March 2016

After Estancia and Mount Kent the final stop of our short tour exploring some of the battlefields during the Falklands War was at the base of Mount Harriet, location of a battle that took place on the night of the 11th June 1982.

Just prior to arriving we had a momentary stop beside a minefield because there was a sign and our guide understood we’d want to take a photo of it. Some of us even got off the coach to do that because we realised that holding iPads up to windows bathed in highly reflecting sunlight would produce terrible pictures. Some of us.

A memorial to the Battle of Mount Harriet was present allowing us all to read a concise version of the events of the conflict. In each of the battlefields locations we had visited it was incredible to see just how exposed everything was. While there were hills and mountains around it never felt that you couldn’t be seen from some direction. The Falklands felt like a far easier place to defend than attack.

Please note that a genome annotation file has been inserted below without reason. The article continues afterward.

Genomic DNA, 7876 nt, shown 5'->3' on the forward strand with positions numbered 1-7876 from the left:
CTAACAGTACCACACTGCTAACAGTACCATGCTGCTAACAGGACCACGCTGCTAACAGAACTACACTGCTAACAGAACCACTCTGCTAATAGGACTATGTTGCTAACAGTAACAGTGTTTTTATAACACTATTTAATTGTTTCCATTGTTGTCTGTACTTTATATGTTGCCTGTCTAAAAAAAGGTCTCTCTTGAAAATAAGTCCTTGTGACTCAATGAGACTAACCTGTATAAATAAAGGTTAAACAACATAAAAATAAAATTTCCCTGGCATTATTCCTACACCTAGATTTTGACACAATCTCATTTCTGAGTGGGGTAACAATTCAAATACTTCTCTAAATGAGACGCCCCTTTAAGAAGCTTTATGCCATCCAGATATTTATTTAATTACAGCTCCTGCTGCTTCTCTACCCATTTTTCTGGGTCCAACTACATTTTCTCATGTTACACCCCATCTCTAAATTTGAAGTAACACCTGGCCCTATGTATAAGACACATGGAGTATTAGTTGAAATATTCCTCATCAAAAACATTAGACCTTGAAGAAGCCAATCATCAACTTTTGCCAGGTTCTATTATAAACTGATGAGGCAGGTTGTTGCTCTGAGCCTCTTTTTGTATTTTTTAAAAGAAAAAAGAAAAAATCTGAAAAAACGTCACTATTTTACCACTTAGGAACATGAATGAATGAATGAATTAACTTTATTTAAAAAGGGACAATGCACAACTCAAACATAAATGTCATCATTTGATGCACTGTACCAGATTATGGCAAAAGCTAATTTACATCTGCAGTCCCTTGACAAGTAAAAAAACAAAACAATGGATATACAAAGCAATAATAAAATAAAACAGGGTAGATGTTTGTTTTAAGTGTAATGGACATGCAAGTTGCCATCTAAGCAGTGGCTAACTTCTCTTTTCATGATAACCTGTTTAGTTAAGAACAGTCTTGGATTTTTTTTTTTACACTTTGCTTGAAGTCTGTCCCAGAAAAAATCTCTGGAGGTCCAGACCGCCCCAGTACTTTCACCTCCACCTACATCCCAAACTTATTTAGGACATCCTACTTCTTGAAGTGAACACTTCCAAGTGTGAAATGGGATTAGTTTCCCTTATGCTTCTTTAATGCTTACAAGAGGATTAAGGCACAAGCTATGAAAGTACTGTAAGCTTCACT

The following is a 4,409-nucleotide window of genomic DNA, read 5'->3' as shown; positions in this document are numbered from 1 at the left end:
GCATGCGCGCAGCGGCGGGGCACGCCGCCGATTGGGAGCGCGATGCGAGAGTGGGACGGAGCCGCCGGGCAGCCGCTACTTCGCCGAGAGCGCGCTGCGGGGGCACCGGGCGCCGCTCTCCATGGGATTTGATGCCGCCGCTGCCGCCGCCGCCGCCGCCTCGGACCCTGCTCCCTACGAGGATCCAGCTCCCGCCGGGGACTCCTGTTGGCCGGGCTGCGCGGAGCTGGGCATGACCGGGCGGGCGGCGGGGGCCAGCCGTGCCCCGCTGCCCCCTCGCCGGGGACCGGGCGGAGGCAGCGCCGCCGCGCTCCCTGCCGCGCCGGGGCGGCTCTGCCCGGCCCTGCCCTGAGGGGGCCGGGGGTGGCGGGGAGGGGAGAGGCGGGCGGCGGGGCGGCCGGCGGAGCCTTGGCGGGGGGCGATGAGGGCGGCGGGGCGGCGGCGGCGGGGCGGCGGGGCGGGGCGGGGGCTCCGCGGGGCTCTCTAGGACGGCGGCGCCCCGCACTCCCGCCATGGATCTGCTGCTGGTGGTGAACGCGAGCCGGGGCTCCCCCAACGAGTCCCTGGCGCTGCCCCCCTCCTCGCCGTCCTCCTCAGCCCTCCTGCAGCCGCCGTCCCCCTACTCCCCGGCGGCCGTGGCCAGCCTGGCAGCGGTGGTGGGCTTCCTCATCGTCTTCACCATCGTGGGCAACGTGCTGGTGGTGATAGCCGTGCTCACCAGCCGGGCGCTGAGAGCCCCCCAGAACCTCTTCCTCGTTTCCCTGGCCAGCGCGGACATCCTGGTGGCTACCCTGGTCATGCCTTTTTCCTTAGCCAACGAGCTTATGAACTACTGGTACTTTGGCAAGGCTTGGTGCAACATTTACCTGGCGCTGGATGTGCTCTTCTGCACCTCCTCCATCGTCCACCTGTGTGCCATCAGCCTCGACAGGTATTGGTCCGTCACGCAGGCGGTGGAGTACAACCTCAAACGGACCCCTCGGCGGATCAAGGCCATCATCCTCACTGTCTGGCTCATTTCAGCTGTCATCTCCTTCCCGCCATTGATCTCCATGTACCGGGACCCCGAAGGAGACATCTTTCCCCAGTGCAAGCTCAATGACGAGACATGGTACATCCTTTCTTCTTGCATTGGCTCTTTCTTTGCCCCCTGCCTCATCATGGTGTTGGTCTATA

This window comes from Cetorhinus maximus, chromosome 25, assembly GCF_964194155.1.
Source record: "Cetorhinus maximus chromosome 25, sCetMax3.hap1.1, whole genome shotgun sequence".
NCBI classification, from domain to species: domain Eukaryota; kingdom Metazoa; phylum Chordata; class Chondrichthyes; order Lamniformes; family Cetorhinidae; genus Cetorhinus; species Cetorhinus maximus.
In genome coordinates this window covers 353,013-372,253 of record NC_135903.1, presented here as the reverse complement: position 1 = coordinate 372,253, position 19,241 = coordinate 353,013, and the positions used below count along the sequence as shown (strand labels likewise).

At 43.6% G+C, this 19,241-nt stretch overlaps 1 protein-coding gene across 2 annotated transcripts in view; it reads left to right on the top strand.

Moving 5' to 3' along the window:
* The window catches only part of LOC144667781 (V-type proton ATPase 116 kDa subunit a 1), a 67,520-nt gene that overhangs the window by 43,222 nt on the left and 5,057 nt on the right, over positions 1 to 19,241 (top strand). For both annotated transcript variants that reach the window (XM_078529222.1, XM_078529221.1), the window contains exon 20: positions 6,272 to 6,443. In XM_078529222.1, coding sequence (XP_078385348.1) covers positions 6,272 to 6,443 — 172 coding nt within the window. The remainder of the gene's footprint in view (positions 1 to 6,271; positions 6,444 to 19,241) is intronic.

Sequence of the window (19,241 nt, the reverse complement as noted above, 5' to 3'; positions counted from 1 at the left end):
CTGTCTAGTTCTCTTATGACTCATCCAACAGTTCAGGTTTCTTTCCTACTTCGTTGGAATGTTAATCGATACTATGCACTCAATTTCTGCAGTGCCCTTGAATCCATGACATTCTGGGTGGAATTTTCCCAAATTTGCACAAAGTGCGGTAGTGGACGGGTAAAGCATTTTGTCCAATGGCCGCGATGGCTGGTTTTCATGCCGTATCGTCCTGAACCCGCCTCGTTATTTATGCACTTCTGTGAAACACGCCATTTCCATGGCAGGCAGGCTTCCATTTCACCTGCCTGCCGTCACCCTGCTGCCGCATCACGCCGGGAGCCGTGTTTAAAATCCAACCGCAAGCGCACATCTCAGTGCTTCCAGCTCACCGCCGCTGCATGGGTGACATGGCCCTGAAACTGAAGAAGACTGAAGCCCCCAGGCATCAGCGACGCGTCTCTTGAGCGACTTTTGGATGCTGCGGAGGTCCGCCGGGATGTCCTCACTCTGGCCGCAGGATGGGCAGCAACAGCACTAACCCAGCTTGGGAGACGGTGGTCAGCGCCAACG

This concluded our battlefields tour of the Falkland Islands. As we drove back towards Stanley we heard more details about the British army’s march to retake the capital, including the assault on Tumbledown that we passed in sight of. We also heard a fabulous piece of information: during the final days of the war an embedded reporter famously reported that he could see white flags flying over Stanley. This wasn’t true because the Argentinians didn’t have white flags (they’re not standard issue) and there were no Argentinians in Stanley at the time. They had been there and they had enforced a strict curfew during the war between 22:00 and 07:00 each day. However, as the British approached the Argentinians retreated; this emboldened the locals to ignore the curfew and because there had been a spate of births they got to doing some washing and hanging the washing out on lines. Far from white flags what was most likely seen were sheets and nappies.

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